Quarterbacks passing the torch: Inexperience behind center could level the playing field in the ACC
PINEHURST, N.C. -- This fall will mark the season of the first-year starting quarterback in the Atlantic Coast Conference.
Five of the conference's top six rated passers from last season have departed including ACC Player of the Year Tyrod Taylor and Christian Ponder, selected 12th overall in the NFL draft by the Minnesota Vikings.
Seven of the conference's 12 teams have lost their starting quarterbacks from last season, including Florida State and Virginia Tech, which are expected to contend for division titles. Clemson, Georgia Tech, North Carolina, N.C. State and Virginia will also be breaking in new starting quarterbacks.
What does it mean?
What Clemson coach Dabo Swinney considers to be a defensive conference could see scoring further depressed, and with only Duke and Maryland returning quarterbacks that were effective in extended playing time last year, it means ACC divisional races could be wide open.
Duke sophomore quarterback Sean Renfree is the ACC's returning leader in passing yardage from last season
(3,113 yards) and thinks the conference races could be wide open.
"Certainly when you look at statistics, quarterbacks who have had the most starts tend to do the best, enough can't be said about experience," Renfree said. "Last year, I struggled at times, and I think other guys who have come in their first year and struggled will tell you that. I think (the inexperience) will even things out a little more.
"Those top teams will still be good, and they have good quarterbacks, but they will go through learning curves here and there."
Clemson is one of those teams that figures to go through learning curves with a new starting quarterback in Tajh Boyd.
Renfree's advice to Boyd?
"Just play the game," Renfree said. "Sometimes first-year guys think too much, and if they struggle they start to think more. My advice is put all that on the side and just play. Nobody expects a first-year guy to be perfect, so just go play the game. Guys who start in the ACC are going to be good players. They are starting for a reason."
The Atlantic Division features only one proven quarterback in Maryland's Danny O'Brien, which is the main reason Maryland was tabbed in an ESPN poll to be this season's surprise team in the ACC.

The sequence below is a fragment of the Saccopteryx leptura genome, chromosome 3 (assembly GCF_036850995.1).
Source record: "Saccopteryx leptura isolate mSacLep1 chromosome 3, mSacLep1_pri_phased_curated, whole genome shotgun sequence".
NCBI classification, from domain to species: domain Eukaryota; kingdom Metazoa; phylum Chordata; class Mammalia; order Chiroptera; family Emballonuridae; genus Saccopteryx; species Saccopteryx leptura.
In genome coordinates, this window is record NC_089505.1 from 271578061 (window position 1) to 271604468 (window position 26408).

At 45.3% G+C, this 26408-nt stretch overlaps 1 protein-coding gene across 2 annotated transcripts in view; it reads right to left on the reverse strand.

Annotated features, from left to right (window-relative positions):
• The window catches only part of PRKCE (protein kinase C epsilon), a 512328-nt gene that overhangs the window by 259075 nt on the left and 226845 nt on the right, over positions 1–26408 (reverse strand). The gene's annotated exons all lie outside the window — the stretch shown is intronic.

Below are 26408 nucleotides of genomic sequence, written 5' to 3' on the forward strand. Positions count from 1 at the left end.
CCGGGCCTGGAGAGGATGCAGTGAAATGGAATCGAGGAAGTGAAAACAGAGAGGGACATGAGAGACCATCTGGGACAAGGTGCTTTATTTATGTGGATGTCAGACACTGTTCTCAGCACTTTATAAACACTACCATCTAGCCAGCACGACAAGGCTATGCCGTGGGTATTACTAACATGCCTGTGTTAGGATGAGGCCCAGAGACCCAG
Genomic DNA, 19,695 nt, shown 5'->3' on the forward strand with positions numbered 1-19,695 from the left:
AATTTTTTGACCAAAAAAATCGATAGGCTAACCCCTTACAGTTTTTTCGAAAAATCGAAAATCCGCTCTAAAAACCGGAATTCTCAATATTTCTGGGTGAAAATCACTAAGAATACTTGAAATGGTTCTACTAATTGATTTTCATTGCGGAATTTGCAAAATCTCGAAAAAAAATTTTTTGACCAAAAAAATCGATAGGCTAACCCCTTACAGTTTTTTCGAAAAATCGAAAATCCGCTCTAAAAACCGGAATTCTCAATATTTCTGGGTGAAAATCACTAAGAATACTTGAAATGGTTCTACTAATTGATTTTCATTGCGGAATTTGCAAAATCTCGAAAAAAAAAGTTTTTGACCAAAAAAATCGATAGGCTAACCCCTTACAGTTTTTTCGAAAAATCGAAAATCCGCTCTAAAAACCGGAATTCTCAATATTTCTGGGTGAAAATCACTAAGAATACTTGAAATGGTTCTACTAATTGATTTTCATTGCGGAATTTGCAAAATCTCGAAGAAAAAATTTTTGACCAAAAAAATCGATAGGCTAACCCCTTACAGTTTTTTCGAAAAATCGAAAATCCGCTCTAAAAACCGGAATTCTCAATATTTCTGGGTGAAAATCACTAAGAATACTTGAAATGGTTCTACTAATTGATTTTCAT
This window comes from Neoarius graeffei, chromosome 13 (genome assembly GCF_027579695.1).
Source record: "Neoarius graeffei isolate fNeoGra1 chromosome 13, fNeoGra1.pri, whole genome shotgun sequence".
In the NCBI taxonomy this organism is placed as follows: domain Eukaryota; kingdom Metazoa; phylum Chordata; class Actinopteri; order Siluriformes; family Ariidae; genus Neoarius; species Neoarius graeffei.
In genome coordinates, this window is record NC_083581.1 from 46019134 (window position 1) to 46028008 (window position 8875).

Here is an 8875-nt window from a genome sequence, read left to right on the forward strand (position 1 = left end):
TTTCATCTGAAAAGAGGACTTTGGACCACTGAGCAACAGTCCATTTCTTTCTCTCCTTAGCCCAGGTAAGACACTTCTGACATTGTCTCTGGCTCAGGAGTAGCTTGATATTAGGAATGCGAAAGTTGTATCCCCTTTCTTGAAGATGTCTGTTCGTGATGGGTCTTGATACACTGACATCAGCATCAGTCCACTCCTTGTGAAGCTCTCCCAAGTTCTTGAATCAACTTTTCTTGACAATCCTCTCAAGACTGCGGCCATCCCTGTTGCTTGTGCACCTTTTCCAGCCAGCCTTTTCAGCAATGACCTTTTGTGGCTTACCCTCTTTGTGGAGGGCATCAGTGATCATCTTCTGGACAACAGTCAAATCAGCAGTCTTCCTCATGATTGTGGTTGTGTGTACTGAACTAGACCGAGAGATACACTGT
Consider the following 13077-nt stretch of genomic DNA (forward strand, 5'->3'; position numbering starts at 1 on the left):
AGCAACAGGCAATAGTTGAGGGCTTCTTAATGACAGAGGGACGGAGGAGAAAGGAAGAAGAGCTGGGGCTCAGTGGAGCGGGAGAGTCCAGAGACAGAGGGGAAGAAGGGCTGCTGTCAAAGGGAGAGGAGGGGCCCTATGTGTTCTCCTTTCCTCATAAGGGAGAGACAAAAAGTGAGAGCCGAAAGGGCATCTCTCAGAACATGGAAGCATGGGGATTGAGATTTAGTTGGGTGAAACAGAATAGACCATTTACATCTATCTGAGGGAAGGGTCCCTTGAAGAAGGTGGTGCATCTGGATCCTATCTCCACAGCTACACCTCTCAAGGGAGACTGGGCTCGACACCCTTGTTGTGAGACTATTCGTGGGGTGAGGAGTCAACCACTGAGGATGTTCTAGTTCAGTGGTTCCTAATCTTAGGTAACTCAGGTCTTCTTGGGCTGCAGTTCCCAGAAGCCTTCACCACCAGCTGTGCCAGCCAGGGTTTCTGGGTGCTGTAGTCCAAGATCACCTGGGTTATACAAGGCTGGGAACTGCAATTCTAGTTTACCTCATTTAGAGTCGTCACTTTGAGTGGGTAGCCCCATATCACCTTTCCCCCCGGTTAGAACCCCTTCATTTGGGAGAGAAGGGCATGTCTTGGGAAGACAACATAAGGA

A Kernersville, N.C. native, O'Brien was not heavily recruited out of high school, choosing Maryland over East Carolina and Duke. O'Brien won ACC Freshman of the Year honors last year, leading the Terps to wins in seven of his 10 starts, throwing 22 touchdowns against eight interceptions.
Maryland had nine wins last season thanks to a plus-15 turnover ratio.
"If you look at any successful team it starts with consistent quarterback play," O'Brien said. "You have to win the turnover battle, and that starts with the quarterback because we are touching the ball every play. ... There's no substitute for being out there, knowing the nuances. That just comes through time and experience."
From a physical tools standpoint, the most impressive quarterbacks are the 6-4, 234-pound redshirt junior E.J. Manuel, who has started six games in his career at Florida State, and Virginia Tech's 6-6, 242-pound sophomore quarterback Logan Thomas, who has 26 career attempts.
Both inexperienced starters also face the greatest expectations.
Manuel is expected to return his Seminoles to the ACC title game; ditto for Thomas.
Unlike many quarterbacks in the ACC this season, Manuel has already earned some big-game experience, beating Clemson and South Carolina last season.
Manuel has watched some of the other quarterbacks from the class of 2008 have success, like former Ohio State quarterback Terrell Pryor, Stanford's Andrew Luck and Oklahoma's Landry Jones. Former former Missouri quarterback Blaine Gabbert is already in the NFL.
"They all got a chance to play early; it was one of those things I had to grow up about," Manuel said. "I was highly recruited and all that stuff, but I knew I came to Florida State for a reason and I wasn't going to play right away. I know I was behind the 12th overall pick in the draft, so it makes me feel a lot better about myself."
For Manuel and many of the other young quarterbacks in the ACC, their time has arrived.